Date of Award
Master of Arts (MA)
The focus of this thesis is on ancient archaic and classical Greek cult statues and how their placement reflects both the role of the statues themselves and the continuity in worship. Greek sanctuaries generally exhibited a strong continuity of cult in terms of building successive temples directly on top of the remains of their predecessors. The sanctuary of Hera on Samos and the sanctuary of Apollo at Didyma are two such sanctuaries in Asia Minor that exhibit this type of continuity even though their early temples were replaced by large superstructures. The temple of Athena Nike in Athens is another example of continuity, since the larger Classical temple was built on the same site as the archaic one. The Athenian Parthenon, the temple of Zeus at Olympia, the Classical Heraion at Argos and the Classical temple of Dionysos on the south slope in Athens, however, were not built on the same site as the archaic temples. The relation to the archaic site varies in each instance, but old statues or old sites continue to play a role. The erection of these temples seems to correspond with a recent political victory in each city; I believe that these achievements provided the impetus for the building of these large temples and statues. This seems quite evident considering that each temple contained quite vivid victory imagery: the architectural sculpture was usually symbolic of various conquests made by the Greeks, and the colossal statue housed in the cella often depicted the same themes. Were they built primarily to showcase their newly acquired power and prosperity? They certainly would have provided the sanctuary with a new and very impressive physical focus, monumental in both scale and expense. But did they also serve as a new spiritual focus? I do not think that they became the new focus of the cult, although they were likely involved in it to some degree. I believe that the focus remained on the ancient cult site and on the ancient cultic traditions. I think that the new adjacent temple was primarily built as a type of victory monument, as an ostentatious display of wealth and power that was meant to both impress the visitor and to thank the deity for helping the city achieve their success. This study will examine the traditional religious conservatism evident in the archaic period and see how it relates to the new needs of the fifth century polis. The study of the location of the cult statues seems to reveal evolving priorities in Greek religious life from the sixth to fifth centuries BC.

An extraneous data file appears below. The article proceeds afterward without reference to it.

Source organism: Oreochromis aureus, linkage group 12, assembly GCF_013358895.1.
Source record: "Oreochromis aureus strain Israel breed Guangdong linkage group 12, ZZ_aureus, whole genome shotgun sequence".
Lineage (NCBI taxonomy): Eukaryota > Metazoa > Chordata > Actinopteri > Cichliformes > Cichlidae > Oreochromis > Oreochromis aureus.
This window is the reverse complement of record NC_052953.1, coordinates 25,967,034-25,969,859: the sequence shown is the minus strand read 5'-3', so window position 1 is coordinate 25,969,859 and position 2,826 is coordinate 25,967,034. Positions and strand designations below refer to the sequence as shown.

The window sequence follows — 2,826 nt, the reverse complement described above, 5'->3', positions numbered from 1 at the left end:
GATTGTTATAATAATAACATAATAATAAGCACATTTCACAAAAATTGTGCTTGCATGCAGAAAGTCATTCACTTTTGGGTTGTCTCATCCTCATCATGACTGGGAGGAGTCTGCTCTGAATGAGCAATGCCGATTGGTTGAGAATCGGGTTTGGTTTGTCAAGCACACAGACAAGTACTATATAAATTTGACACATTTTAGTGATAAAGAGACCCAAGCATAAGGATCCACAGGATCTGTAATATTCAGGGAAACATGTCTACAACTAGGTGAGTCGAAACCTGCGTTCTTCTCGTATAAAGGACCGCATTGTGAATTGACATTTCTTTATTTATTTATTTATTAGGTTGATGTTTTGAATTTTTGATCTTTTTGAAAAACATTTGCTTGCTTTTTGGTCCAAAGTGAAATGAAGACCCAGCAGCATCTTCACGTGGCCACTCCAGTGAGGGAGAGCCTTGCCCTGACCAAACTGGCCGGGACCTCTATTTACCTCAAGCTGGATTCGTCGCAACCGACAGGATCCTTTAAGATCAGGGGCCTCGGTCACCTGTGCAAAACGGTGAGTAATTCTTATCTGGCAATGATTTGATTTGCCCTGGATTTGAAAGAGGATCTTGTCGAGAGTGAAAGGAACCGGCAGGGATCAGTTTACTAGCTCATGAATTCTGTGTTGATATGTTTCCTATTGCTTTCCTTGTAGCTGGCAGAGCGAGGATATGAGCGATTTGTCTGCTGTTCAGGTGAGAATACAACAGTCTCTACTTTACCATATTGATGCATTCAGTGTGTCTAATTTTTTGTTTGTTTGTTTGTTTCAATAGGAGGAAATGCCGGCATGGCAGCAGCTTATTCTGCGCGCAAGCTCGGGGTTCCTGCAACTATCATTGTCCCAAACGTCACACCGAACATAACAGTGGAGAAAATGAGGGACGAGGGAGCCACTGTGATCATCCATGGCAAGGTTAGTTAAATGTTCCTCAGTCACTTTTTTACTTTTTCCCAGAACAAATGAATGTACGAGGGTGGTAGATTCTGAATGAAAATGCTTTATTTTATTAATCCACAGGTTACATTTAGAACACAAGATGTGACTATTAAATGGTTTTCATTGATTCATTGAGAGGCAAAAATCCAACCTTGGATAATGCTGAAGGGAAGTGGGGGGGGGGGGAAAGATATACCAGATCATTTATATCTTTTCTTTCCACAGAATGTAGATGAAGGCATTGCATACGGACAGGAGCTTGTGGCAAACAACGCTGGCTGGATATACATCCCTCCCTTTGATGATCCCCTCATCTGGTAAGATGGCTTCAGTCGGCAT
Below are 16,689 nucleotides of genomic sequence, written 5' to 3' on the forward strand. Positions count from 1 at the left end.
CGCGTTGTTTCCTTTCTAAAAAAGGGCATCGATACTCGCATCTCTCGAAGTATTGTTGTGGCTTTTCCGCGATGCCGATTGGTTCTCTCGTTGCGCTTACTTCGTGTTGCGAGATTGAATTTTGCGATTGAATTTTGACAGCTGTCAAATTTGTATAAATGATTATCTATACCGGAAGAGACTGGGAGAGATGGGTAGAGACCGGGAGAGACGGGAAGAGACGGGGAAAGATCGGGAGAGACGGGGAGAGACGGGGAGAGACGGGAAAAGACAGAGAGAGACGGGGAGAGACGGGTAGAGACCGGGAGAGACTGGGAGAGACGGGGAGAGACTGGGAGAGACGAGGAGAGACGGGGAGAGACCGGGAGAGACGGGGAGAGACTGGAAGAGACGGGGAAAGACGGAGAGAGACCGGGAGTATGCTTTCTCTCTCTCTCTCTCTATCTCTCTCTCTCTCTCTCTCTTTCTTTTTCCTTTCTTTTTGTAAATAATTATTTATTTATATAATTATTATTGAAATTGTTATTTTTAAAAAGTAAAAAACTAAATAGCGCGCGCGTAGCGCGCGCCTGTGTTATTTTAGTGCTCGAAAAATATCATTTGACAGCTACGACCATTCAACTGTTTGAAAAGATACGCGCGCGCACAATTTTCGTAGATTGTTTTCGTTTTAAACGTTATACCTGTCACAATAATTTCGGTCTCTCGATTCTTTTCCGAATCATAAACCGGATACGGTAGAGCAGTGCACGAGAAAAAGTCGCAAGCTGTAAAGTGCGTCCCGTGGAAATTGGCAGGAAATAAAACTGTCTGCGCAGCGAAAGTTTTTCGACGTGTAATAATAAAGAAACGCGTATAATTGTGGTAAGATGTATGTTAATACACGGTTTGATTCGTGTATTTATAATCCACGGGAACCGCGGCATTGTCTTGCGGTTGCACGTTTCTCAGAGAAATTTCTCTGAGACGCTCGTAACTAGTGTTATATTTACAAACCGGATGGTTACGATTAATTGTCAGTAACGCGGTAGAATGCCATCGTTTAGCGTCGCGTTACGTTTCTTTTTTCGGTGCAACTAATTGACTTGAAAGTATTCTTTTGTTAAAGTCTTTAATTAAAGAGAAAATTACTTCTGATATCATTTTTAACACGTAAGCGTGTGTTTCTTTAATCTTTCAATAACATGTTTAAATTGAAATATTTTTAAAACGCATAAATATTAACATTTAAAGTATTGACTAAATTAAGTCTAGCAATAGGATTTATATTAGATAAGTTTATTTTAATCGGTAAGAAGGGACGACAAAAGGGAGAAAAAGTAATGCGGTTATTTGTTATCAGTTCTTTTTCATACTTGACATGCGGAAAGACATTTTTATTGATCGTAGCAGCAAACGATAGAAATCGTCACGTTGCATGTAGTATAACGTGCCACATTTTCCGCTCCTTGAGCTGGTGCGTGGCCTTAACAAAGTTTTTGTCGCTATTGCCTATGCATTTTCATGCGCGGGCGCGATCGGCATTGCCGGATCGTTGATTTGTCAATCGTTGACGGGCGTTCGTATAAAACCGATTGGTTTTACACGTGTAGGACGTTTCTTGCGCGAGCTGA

Dawson, Sherri, "The Setting and Display of Cult Images in the Archaic and Classical Periods in Greece." (2002). Open Access Dissertations and Theses. Paper 6813.
McMaster University Library